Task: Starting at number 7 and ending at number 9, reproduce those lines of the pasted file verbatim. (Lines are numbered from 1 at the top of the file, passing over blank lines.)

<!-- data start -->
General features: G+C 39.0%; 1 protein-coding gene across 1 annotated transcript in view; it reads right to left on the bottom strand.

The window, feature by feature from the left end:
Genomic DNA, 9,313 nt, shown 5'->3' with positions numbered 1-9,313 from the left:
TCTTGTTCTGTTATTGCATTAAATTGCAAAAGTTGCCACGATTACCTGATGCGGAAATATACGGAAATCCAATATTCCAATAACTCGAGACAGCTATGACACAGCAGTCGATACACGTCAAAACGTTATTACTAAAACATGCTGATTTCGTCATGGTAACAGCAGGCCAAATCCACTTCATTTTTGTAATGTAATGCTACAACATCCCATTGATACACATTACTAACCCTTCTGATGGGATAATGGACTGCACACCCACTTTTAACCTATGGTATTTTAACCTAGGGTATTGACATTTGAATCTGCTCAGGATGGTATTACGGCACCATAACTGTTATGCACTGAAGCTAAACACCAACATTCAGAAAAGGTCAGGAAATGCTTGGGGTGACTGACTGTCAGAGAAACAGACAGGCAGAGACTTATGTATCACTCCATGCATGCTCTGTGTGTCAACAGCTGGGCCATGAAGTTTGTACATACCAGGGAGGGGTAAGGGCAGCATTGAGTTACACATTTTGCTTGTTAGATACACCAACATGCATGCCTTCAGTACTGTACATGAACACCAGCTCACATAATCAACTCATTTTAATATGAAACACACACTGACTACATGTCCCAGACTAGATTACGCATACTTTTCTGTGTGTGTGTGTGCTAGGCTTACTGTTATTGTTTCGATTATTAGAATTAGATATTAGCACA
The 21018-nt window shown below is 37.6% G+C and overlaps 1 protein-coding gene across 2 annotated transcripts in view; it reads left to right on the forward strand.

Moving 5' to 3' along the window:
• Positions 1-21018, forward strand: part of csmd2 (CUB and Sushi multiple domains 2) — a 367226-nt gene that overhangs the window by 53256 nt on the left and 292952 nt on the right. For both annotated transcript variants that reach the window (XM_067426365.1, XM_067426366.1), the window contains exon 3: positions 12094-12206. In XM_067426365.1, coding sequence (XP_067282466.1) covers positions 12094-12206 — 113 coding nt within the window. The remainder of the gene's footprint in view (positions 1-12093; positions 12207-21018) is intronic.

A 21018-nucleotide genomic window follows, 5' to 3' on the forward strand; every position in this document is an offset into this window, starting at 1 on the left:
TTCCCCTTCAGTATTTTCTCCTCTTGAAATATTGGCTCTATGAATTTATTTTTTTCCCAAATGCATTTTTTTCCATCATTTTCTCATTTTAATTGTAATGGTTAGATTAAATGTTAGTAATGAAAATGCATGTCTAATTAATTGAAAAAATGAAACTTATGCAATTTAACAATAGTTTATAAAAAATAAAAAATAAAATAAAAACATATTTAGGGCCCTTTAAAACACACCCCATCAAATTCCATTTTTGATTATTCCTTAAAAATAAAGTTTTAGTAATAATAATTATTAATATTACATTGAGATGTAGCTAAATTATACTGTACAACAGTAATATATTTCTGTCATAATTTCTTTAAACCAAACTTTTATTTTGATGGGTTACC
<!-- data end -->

• Positions 1-21018, forward strand: part of csmd2 (CUB and Sushi multiple domains 2) — a 367226-nt gene that overhangs the window by 53256 nt on the left and 292952 nt on the right. For both annotated transcript variants that reach the window (XM_067426365.1, XM_067426366.1), the window contains exon 3: positions 12094-12206. In XM_067426365.1, coding sequence (XP_067282466.1) covers positions 12094-12206 — 113 coding nt within the window. The remainder of the gene's footprint in view (positions 1-12093; positions 12207-21018) is intronic.

A 21018-nucleotide genomic window follows, 5' to 3' on the forward strand; every position in this document is an offset into this window, starting at 1 on the left:
TTCCCCTTCAGTATTTTCTCCTCTTGAAATATTGGCTCTATGAATTTATTTTTTTCCCAAATGCATTTTTTTCCATCATTTTCTCATTTTAATTGTAATGGTTAGATTAAATGTTAGTAATGAAAATGCATGTCTAATTAATTGAAAAAATGAAACTTATGCAATTTAACAATAGTTTATAAAAAATAAAAAATAAAATAAAAACATATTTAGGGCCCTTTAAAACACACCCCATCAAATTCCATTTTTGATTATTCCTTAAAAATAAAGTTTTAGTAATAATAATTATTAATATTACATTGAGATGTAGCTAAATTATACTGTACAACAGTAATATATTTCTGTCATAATTTCTTTAAACCAAACTTTTATTTTGATGGGTTACC